Tim is less concerned that Ella potentially went for a romantic lunch with someone else than by the fact that he has never even heard of Burger & Lobster and is frankly mystified by the very concept. He Googles the name from his phone while Ella explains that she had been invited by her friend, Steve, who is moving to Copenhagen.
“And who’s Steve?” Tobey asks, one eye fixed on Tim.
“Don’t worry,” Tim says, swiping the air. “He’s Chinese.”
Ella says that Tim is racist and Tim says Ella is overreacting. Sarah tries to ease the tension by drawing attention to the mysterious blue form that has begun to infiltrate the rectangle of red light in sporadic, moth-like flutters.
Tim pushes his empty bowl away and rises from his seat. As he makes his way over to the window, the stripes of his Breton T-shirt begin to ripple with quiet rage. He is eye-to-eye with Emre’s toy helicopter, which hovers tentatively before inching closer to the window and clipping the pane with a plastic propeller.
Tim is out of the door and ready to direct months of pent-up rage at the kebab shop owner who is scrubbing a particularly stubborn blob of chili sauce from the floor (which Tim would remember spilling himself, had post-work drinks not reached such epic levels of carnage, mate). He is about to tell Nasuh and his deviant son that, while he is unable to report light pollution to the local council (and believe me, he’s tried), he is still well within his rights to report antisocial behaviour. And didn’t Nasuh know how to control his son? And why can’t his kid play in the back garden like every other kid? Tim has not moved here to be perennially inconvenienced by the irresponsibility of people that show scant regard for their neighbours.
Ella rises and shakes herself off. She makes her way to the bathroom, gesturing for her guests to pour themselves a drink and gliding across the room with the poise of someone who has mastered the art of living on insufficient calories and martyring themselves to the pointless cause of a graphic designer’s ego.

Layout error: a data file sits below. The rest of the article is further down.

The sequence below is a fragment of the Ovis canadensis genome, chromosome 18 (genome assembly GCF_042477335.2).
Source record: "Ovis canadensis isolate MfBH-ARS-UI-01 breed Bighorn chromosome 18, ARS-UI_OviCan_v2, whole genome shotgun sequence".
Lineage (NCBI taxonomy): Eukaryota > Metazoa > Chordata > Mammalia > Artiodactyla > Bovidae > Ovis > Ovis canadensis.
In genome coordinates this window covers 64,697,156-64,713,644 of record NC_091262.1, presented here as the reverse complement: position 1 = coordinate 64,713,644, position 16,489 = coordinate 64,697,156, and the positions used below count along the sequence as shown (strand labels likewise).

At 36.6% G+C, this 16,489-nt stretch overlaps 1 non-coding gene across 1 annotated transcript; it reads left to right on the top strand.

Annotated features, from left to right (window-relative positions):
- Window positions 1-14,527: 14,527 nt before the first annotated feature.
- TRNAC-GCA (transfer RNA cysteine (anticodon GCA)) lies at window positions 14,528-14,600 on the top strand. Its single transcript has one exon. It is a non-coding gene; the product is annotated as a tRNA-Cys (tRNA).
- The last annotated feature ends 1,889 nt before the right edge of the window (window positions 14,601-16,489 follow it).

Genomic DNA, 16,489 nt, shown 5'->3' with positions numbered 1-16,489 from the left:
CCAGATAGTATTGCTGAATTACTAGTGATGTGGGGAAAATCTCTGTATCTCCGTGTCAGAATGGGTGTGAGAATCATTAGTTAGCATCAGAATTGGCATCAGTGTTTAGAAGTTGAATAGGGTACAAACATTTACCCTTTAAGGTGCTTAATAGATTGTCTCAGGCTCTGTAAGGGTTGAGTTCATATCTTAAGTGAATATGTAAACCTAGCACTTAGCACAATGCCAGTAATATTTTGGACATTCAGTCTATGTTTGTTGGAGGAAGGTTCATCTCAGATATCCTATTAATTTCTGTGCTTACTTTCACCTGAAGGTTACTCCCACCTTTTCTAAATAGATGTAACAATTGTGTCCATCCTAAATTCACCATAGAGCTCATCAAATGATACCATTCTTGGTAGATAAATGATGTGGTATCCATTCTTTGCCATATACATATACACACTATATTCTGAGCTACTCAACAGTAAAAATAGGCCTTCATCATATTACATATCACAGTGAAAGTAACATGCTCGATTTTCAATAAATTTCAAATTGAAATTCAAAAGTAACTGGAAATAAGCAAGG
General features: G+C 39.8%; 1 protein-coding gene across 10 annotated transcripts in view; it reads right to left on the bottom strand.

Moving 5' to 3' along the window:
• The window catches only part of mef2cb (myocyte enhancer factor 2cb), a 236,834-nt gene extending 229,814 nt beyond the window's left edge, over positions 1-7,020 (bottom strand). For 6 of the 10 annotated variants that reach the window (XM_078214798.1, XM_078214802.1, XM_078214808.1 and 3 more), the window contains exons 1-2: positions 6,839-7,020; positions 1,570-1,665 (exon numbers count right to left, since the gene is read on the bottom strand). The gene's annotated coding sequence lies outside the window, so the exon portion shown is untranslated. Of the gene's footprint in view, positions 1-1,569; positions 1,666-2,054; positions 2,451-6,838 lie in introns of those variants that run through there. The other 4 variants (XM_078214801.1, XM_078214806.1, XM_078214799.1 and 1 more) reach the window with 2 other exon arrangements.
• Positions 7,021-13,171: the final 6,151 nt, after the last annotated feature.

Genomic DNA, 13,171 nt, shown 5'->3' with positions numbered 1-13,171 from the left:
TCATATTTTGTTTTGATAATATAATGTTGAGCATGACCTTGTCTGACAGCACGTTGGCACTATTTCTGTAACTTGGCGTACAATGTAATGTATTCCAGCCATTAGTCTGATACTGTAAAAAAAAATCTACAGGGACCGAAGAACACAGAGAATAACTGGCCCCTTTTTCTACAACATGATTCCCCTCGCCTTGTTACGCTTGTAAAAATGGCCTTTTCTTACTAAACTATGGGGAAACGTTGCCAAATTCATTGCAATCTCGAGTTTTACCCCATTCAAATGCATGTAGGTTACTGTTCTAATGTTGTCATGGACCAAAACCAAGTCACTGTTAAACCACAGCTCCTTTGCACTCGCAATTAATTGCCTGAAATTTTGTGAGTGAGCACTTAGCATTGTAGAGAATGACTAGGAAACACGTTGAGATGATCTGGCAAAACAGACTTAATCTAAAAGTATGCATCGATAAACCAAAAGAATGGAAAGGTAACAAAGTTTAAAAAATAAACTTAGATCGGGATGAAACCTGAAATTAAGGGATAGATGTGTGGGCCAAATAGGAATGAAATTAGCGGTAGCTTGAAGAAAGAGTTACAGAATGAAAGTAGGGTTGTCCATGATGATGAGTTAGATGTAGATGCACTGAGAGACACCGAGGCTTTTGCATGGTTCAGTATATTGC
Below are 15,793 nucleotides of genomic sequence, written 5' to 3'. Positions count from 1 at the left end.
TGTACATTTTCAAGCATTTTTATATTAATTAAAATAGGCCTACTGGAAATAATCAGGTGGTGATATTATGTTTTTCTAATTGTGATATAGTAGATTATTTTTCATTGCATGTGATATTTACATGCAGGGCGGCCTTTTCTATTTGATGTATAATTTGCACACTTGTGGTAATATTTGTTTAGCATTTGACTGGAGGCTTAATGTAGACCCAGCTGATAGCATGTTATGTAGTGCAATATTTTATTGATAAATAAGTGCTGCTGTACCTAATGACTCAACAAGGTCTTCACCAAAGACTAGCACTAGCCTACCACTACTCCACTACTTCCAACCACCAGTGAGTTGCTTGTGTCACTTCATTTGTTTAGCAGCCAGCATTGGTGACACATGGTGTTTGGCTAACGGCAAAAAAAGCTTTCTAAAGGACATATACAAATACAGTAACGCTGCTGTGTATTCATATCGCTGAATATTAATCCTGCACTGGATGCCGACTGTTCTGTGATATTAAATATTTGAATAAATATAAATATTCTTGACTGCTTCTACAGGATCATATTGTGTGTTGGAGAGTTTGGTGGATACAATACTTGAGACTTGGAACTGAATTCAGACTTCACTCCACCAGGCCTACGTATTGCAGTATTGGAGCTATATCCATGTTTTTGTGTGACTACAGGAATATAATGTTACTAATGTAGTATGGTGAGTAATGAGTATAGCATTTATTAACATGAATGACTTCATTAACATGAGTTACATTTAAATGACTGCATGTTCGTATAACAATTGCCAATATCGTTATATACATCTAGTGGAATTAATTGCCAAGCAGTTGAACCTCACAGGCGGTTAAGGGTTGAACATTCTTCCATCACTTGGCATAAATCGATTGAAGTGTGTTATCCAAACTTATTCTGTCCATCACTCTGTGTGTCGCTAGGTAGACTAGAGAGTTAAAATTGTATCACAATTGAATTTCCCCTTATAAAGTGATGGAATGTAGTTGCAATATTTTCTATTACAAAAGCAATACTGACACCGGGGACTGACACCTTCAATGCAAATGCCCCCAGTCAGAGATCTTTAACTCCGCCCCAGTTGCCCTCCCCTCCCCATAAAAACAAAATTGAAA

She indulges in the orchestrated tranquility of their blog-worthy bathroom. Notes of eucalyptus and tea-tree bounce between the white tiles, the white ceramic fittings and the white, roll-top bath. Tim created the olfactory balance to reflect the atmosphere of the sauna they use at their preferred members’ club. Ella is inspecting the fine lines that have begun to form around her top lip in the magnifying mirror which Tim had installed for that very purpose, when a loud crash followed by a pained cry carries in from outside. The window is fixed shut. Ella looks down to see Tim tangled under a knot of equipment with Nasuh standing over him and his small son hovering sheepishly behind.
The sky has grown dark and drops appear on the pane of glass through which Ella strains to make out the house opposite: a mirror of her own. A woman stands at the window looking out from a white bathroom with white tiles and a white roll-top bath. If only the rain could beat that bit harder, she thinks, and break the glass between them. The water would fall onto her face, yet she would smile as her make up stained her off-white pleats.
The woman opposite retreats into her private elysium and Ella looks back onto the street below. Sarah has emerged from downstairs and is mopping Tim’s brow, while Tobey follows behind and hoists him back onto his feet. A couple of miles away, a soon-to-be graduate of an MA course in new media looks for a phone to call the police to report the mugging of his Google Glass. The video remains intact and, if retrieved, could still win him some attention, especially on account of Tim’s unexpected cameo.
Emre’s helicopter is beyond repair following its collision with the drone and Nasuh decides not to replace it for the sake of teaching his son a lesson about respect.
Tomorrow the sun will be out and, with any luck, the global soybean reserves will hold out long enough for Tim to forget about the whole thing over a lactose-free matcha latte.
The Couples was published in Issue 1 of Somesuch Stories, available to purchase via Antenne Books.
Photograph by Lisovskaya